Ativan (lorazepam): Habit-forming, sleep-inducing, respite-bringing benzodiazepine. Helped me calm down after Prozac.

© Stuart Goldenberg Ativan (lorazepam): Habit-forming, sleep-inducing, respite-bringing benzodiazepine. Helped me calm down after Prozac.

He presents today noting that he was a little shaken by the episode six weeks ago. He does not know what brought it on, noting he wound up in psychodynamic therapy three years ago after five years. It was someone he liked but it didn’t seem to help. He thinks his concerns are partly biochemical and he is grateful for Zoloft.

He has come across a number of articles that say cognitive therapy has the highest success rate, he has read Feeling Good and one or two books by Aaron Beck, although he was rather scornful of these and still is. He is sympathetic to psychoanalytic ideas, but he has been humbled by these depressions.

The overall problem he notes was that he was a very devout Catholic, part of a religious order, which he left at 21 during the summer between college and graduate school. He was so agitated he had to drop out of graduate school. Seemingly, the pieces of his life never came back together. He did not feel able to do any intellectual work, never resumed his life again. When he tried to read philosophy or political history, he was unable to focus, felt a certain background tension. For the past 15 years, he has been in literary criticism, written about 150 book reviews, won a national award. However, it is not the same as having a career, and he still feels kind of disabled. On a micro-level, he has always been very obsessive, fretful, replaying decisions, defensive, and feeling he has to defend himself against imagined threats, although he has never been delusional or psychotic.

I explained our more focused and briefer time frame and noted if he was going to begin something that would be longer term, he’d want to actually change his basic affect. He never went back to graduate school because he didn’t think he could handle it, and although he would not choose to do so now, he would want to feel he could. He seemingly had felt that if he pulled out all the stops, he would freeze up. If we had only a few sessions, he would want me to convince him to decide on whether to go on in terms of therapy and what kinds of therapy it would be or what realistic goals he might set.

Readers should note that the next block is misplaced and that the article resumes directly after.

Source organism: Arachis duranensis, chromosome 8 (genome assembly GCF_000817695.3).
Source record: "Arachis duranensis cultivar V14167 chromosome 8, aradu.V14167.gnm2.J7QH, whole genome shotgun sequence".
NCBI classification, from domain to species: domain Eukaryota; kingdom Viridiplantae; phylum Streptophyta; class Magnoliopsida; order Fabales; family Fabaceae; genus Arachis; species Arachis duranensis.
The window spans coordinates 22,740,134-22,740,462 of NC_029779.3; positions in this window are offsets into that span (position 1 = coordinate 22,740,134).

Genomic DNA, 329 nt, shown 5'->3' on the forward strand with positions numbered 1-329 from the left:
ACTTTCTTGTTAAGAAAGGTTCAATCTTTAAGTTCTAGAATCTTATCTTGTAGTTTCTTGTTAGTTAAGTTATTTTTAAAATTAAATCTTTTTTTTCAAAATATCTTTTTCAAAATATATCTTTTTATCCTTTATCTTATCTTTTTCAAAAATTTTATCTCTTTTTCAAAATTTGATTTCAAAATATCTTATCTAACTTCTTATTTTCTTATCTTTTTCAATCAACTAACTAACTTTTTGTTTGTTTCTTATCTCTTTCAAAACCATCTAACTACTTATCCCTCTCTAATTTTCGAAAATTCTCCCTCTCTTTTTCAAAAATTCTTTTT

I briefly explained my view of cognitive therapy as involving the belief system of both the therapist and the patient and involving the belief that one’s cognitions could affect one’s experience and one’s feelings. He said this sounded reasonable to him and that he was ready to try anything. We set a follow up for June 17, at 10 a.m.

May 16, 2005
Allan Woodcourt, MD
Harvard University Mental Health Services
Cambridge, Massachusetts

In the past three days he’s sunk into a severe agitated depression again. He feels worse than he’s ever felt. He feels like pacing all day, and has trouble sleeping, though he feels exhausted. It’s getting harder and harder to eat. He thinks of death, but would not kill himself, and hasn’t been making plans. He wants to go to a “rest house.” We agreed that hospitalization would not help because of the environment. He has nobody he can turn to. His girlfriend is too busy to take time off. He hasn’t called her and told her what he’s going through, but I encouraged him to. He doesn’t have faith in the Effexor, but it worked for years, and he’s relapsed at least partly because he lowered the dose. We agreed he’d increase to 150 mg immediately. He’ll also use lorazepam during the day, which has helped before, and olanzapine at night, for its antidepressant-augmenting possibility. He’ll be back to me tomorrow, late in the day, and knows about the availability of urgent care.

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June 9, 2005
Allan Woodcourt, MD
Harvard University Mental Health Services
Cambridge, Massachusetts

Lithium: Used for bipolar disease more than depression; it made me feel like a slug.

© Stuart Goldenberg Lithium: Used for bipolar disease more than depression; it made me feel like a slug.

He says that, within the last 24 hours, the agony is a bit less, but he doesn’t trust the feeling. He still has a worm’s eye view of himself and his life. It turns out that he won’t have to be housed in a corner of his boss’s office in the new building, but will have a very small office of his own, which is a huge relief. He’ll have to come to work on time (11 a.m.) in the new location. He’s not used to that. In his old job, he was able to get the little which needed to be done accomplished on a very flexible schedule. He chides himself for his “immaturity” in that he has a menial job, etc. But at this point, he’s still not in touch with what new freedom he might like which more “maturity” would give him. He’ll continue to see Dr. Pingloss in June and, when I’m back in July, we’ll work on another referral for him. He’ll see Ms. Lewis next week (June 15) for monitoring.

He found his consultation with Dr. Morrell helpful, partly because the appointment was longer, and “I was able to tell my whole story.”

 

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September 21, 2005
Luke Honeythunder, MD
Beth Israel Deaconess Medical Center
Boston, Massachusetts

Electroconvulsive Therapy, Treatment #1

I. Subjective/Objective